Do you worship Solar? Tilix Smart Energy certainly does! This short blog post celebrates the Vernal Equinox and discusses some of the reasons to get excited about this time of year.
20 March 2019 marks the Spring Equinox - this is when the northern and southern hemispheres are equally illuminated. The word comes from Latin Aequus, meaning “equal”, and Nox, meaning “night”.
Is there anything more exciting than the first promise of spring? The days are longer, the earth becomes warmer, plant life is stirring and the fauna are more active.
When it is spring in the Northern Hemisphere, it is autumn in the Southern Hemisphere and vice versa. At the Spring (or Vernal) Equinox, days and nights are approximately 12 hours long, with day length increasing and night length decreasing as the season progresses.
For the solar industry in the Northern Hemisphere, the Spring Equinox marks the beginning of the season of increased yield. The figure shows a month-by-month cumulative production for a typical solar PV installation.
The amount of irradiation is key. Ambient temperature is not a major factor. Therefore solar PV productivity is not affected by the lag between the length of day and the average temperatures in mid and high latitude locations where the warmest part of the summer lags the Summer Solstice. This lag is due to the time required for ground and water to heat up. That is why August is typically warmer than June even though the hours of daylight are considerably less.
The Spring Equinox has cultural significance around the world.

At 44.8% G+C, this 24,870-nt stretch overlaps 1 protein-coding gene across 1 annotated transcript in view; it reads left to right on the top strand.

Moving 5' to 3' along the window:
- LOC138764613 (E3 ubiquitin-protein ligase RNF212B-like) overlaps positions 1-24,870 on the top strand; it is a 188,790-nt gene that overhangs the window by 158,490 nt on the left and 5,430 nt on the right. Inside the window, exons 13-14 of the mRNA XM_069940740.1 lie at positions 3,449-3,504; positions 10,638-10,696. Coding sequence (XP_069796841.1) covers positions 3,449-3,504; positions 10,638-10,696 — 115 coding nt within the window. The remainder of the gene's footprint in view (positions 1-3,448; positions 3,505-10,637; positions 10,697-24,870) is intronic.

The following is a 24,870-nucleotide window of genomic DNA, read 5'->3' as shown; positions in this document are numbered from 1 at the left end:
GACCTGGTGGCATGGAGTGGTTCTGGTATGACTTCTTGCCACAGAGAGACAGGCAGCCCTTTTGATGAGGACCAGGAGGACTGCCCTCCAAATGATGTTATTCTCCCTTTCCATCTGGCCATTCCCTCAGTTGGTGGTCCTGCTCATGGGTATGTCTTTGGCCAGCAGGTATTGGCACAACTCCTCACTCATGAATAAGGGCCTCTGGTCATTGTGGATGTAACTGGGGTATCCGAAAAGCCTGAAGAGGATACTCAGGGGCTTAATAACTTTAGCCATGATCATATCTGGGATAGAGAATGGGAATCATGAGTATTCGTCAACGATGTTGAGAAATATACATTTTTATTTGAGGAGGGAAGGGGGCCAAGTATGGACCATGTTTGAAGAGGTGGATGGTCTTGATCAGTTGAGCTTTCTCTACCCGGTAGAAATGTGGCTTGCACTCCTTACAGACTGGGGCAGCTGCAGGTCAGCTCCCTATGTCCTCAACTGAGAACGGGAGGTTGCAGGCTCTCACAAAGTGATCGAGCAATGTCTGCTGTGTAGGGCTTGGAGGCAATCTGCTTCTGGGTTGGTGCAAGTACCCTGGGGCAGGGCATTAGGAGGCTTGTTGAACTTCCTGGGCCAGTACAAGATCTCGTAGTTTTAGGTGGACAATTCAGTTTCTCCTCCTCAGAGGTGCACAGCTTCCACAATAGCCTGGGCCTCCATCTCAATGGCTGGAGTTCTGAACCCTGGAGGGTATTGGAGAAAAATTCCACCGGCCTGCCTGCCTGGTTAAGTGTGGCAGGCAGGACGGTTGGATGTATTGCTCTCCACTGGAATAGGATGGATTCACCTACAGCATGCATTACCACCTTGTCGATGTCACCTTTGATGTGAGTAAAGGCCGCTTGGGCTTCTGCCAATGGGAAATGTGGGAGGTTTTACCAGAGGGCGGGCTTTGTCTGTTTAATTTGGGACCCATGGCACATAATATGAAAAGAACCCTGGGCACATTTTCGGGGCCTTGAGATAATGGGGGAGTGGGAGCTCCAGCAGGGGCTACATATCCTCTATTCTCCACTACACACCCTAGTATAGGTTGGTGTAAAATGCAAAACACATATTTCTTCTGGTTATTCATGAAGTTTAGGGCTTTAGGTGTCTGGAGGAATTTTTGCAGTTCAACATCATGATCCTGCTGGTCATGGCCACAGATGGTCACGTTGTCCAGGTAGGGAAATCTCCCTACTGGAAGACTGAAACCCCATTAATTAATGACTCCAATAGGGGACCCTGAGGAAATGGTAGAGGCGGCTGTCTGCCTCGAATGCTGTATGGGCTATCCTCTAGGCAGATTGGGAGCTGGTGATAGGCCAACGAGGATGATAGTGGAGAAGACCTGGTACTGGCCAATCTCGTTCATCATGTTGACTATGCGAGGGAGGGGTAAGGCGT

The Anglo-Saxon goddess Eostre had a festival lasting several days. Eostre has since evolved into “Easter” in English and “Ostern” in German. Neopagans observe the Spring Equinox as a cardinal point on the Wheel of the Year.
Nowruz (Persian New Year) is a celebration dating back thousands of years. Nowruz is a Farsi word meaning “new day”. More than 300 million people celebrate Nowruz in places that have been influenced by Persian culture through the ages.
Shunbun no Hi is a public holiday in Japan which has its roots in the ancient Shintoism religion. Nowadays the Japanese use it to hold family reunions, visit shrines, seek out cherry blossoms etc. The holiday is also special to farmers and agriculturalists as a day to pray for good luck and fortune for the crops they may grow in the upcoming season.
Holi is a Hindu spring festival which is also known as the “festival of colours” or the “festival of love”. It signifies the arrival of spring. It is an opportunity to meet others, play and laugh, forget and forgive, and repair broken relationships. The Indian national calendar starts the year on the day after the Vernal Equinox.
Skywatchers in the Northern Hemisphere have a chance to see a cosmic triple play on 20 March 2019:
A full moon has not landed this close to Spring Equinox since the year 2000, and the two celestial events won’t happen less than a day apart again until 2030. The cherry on the cake is that this full moon will be a super moon. That is the moon will be at its shortest distance from Earth, a mere 223,309 miles away, making for an especially good view.
The full moon that appears in March is known as the Worm Moon - after the worm trails that would appear in the newly thawed ground. It is also known as the Crow Moon, when the cawing of crows signalled the end of winter.